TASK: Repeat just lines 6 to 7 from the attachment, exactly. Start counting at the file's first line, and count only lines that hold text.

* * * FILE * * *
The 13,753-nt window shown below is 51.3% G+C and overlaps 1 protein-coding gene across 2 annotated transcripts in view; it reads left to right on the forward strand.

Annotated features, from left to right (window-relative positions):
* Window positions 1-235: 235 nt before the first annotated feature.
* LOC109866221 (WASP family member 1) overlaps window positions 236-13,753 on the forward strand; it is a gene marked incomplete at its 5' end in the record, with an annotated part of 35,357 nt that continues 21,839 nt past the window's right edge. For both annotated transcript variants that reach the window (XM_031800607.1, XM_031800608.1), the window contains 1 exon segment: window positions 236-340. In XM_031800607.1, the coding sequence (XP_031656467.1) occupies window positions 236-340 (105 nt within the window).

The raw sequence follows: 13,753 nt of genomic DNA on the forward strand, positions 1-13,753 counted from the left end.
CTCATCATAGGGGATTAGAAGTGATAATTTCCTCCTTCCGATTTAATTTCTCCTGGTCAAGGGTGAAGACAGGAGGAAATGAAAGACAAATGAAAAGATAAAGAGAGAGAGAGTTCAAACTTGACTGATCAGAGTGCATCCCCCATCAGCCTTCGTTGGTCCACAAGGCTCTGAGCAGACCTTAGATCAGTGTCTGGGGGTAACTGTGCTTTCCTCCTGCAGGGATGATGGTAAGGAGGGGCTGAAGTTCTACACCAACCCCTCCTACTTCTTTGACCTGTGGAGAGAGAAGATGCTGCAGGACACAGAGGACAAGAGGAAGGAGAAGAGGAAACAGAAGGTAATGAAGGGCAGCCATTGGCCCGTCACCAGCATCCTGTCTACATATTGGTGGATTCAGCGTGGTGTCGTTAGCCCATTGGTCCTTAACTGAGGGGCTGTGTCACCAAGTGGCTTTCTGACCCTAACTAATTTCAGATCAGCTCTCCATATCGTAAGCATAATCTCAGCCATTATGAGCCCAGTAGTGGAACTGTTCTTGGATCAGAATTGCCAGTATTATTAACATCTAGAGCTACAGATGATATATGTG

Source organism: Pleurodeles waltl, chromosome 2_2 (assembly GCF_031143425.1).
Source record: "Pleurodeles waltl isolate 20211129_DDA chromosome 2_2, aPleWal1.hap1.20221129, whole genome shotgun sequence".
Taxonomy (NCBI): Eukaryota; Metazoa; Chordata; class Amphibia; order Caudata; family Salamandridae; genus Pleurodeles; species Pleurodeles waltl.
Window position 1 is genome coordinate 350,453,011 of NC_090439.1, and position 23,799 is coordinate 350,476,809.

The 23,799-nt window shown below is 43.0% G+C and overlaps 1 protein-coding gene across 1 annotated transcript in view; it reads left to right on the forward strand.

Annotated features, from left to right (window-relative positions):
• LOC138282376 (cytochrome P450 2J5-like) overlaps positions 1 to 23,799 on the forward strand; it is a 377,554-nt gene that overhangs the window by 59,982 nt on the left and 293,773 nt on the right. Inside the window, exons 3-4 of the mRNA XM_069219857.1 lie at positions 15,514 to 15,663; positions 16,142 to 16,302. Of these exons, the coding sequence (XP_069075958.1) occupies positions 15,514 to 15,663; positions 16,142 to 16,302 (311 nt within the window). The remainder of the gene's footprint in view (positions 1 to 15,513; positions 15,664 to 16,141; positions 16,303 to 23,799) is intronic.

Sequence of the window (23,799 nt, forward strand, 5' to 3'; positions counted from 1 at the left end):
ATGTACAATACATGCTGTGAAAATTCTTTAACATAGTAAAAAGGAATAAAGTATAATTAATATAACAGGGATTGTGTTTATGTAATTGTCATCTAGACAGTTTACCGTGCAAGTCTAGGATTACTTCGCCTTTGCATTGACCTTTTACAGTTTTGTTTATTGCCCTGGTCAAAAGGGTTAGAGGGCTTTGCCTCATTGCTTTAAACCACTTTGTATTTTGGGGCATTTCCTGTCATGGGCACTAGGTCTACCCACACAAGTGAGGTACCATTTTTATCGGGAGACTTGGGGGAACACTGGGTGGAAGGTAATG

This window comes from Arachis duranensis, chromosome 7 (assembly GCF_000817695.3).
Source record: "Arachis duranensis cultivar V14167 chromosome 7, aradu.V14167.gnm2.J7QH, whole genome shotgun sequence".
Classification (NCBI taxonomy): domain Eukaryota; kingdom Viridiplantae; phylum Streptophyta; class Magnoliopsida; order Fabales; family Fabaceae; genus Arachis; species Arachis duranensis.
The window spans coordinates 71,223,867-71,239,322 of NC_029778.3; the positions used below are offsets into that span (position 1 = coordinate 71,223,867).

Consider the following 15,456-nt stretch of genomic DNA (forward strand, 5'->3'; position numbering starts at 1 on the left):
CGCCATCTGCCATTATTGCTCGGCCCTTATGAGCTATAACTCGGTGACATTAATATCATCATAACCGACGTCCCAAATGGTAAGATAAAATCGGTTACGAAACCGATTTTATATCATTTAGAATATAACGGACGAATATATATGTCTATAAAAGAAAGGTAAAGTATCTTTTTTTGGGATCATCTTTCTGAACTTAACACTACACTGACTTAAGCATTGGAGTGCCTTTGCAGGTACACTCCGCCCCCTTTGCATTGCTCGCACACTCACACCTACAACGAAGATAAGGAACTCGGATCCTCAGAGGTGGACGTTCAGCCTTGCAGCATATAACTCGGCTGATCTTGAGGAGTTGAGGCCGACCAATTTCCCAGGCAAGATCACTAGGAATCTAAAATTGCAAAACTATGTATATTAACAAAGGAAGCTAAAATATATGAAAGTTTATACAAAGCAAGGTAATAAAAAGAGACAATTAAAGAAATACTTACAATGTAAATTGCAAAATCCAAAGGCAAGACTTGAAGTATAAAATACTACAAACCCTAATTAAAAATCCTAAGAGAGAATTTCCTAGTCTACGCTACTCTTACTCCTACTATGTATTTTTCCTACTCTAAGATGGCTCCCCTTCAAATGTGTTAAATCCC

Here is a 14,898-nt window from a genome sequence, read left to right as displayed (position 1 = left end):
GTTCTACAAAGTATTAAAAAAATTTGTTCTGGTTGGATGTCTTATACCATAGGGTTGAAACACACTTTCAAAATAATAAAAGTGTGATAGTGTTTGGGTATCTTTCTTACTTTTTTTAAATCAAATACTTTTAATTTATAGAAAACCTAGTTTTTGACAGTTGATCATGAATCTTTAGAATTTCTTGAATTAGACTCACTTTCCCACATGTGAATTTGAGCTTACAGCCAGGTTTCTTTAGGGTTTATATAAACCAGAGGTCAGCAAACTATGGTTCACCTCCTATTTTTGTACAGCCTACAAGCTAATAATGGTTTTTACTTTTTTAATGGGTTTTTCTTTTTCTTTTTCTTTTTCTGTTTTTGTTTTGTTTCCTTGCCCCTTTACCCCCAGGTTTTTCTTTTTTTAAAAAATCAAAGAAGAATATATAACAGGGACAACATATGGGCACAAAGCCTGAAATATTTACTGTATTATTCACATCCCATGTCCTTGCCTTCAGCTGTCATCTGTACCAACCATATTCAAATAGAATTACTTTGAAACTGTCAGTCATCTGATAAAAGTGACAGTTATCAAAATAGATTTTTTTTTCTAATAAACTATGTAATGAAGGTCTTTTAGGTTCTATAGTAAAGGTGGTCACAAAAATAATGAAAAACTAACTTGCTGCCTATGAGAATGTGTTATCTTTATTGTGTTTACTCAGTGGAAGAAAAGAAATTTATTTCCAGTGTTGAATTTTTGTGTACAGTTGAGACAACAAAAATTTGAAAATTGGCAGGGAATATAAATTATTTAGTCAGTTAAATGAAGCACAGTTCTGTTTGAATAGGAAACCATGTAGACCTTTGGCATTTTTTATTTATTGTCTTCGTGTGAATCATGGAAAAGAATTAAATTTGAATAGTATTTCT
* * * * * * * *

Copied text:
CTCATCATAGGGGATTAGAAGTGATAATTTCCTCCTTCCGATTTAATTTCTCCTGGTCAAGGGTGAAGACAGGAGGAAATGAAAGACAAATGAAAAGATAAAGAGAGAGAGAGTTCAAACTTGACTGATCAGAGTGCATCCCCCATCAGCCTTCGTTGGTCCACAAGGCTCTGAGCAGACCTTAGATCAGTGTCTGGGGGTAACTGTGCTTTCCTCCTGCAGGGATGATGGTAAGGAGGGGCTGAAGTTCTACACCAACCCCTCCTACTTCTTTGACCTGTGGAGAGAGAAGATGCTGCAGGACACAGAGGACAAGAGGAAGGAGAAGAGGAAACAGAAGGTAATGAAGGGCAGCCATTGGCCCGTCACCAGCATCCTGTCTACATATTGGTGGATTCAGCGTGGTGTCGTTAGCCCATTGGTCCTTAACTGAGGGGCTGTGTCACCAAGTGGCTTTCTGACCCTAACTAATTTCAGATCAGCTCTCCATATCGTAAGCATAATCTCAGCCATTATGAGCCCAGTAGTGGAACTGTTCTTGGATCAGAATTGCCAGTATTATTAACATCTAGAGCTACAGATGATATATGTG

Source organism: Pleurodeles waltl, chromosome 2_2 (assembly GCF_031143425.1).